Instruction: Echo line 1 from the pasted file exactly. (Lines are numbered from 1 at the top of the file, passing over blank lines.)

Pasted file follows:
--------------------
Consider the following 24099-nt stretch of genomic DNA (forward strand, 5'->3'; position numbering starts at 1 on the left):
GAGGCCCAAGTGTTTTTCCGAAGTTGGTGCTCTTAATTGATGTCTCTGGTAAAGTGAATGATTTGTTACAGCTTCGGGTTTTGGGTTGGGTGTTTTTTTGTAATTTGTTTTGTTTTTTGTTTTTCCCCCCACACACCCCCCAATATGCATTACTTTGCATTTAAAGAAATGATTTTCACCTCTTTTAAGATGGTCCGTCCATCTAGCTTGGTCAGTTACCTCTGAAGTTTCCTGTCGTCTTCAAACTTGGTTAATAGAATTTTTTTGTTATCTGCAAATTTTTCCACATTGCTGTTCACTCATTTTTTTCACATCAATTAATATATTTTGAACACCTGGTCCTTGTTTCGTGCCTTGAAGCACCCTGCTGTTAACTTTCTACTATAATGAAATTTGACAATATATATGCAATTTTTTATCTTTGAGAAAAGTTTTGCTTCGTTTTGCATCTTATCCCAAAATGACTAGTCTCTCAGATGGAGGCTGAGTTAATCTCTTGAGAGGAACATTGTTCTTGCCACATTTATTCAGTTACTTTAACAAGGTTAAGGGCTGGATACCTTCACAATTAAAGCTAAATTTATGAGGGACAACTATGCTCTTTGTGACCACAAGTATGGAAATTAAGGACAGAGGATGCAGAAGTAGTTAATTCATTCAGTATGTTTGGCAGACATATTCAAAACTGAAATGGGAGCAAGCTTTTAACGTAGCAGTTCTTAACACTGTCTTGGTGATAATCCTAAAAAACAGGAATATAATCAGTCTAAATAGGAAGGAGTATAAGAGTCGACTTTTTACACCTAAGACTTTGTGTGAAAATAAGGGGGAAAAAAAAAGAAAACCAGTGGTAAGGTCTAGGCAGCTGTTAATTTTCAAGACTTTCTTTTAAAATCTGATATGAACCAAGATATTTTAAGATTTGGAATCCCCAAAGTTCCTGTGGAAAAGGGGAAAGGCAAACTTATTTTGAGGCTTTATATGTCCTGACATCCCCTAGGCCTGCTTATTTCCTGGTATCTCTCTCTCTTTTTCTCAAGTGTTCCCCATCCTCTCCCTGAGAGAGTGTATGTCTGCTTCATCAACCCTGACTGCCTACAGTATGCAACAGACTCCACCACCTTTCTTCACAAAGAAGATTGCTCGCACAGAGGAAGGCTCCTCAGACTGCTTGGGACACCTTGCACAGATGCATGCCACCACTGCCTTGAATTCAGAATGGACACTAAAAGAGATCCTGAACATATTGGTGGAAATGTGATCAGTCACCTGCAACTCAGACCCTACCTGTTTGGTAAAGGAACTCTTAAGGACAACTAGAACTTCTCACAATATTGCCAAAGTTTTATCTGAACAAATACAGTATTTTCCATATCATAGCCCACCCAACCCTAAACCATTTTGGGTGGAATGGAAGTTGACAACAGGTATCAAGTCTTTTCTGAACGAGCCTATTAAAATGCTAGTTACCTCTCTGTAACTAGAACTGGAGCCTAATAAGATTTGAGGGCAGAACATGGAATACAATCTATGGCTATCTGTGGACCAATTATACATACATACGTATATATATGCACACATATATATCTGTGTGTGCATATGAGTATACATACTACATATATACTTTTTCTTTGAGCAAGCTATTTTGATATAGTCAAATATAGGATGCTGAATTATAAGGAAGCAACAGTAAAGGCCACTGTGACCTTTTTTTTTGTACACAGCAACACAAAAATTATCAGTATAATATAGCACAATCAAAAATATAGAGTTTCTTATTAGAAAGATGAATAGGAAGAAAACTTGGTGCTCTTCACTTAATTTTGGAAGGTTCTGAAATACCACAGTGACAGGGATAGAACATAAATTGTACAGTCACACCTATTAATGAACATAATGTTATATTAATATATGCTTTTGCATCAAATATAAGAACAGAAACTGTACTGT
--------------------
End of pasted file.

Consider the following 24099-nt stretch of genomic DNA (forward strand, 5'->3'; position numbering starts at 1 on the left):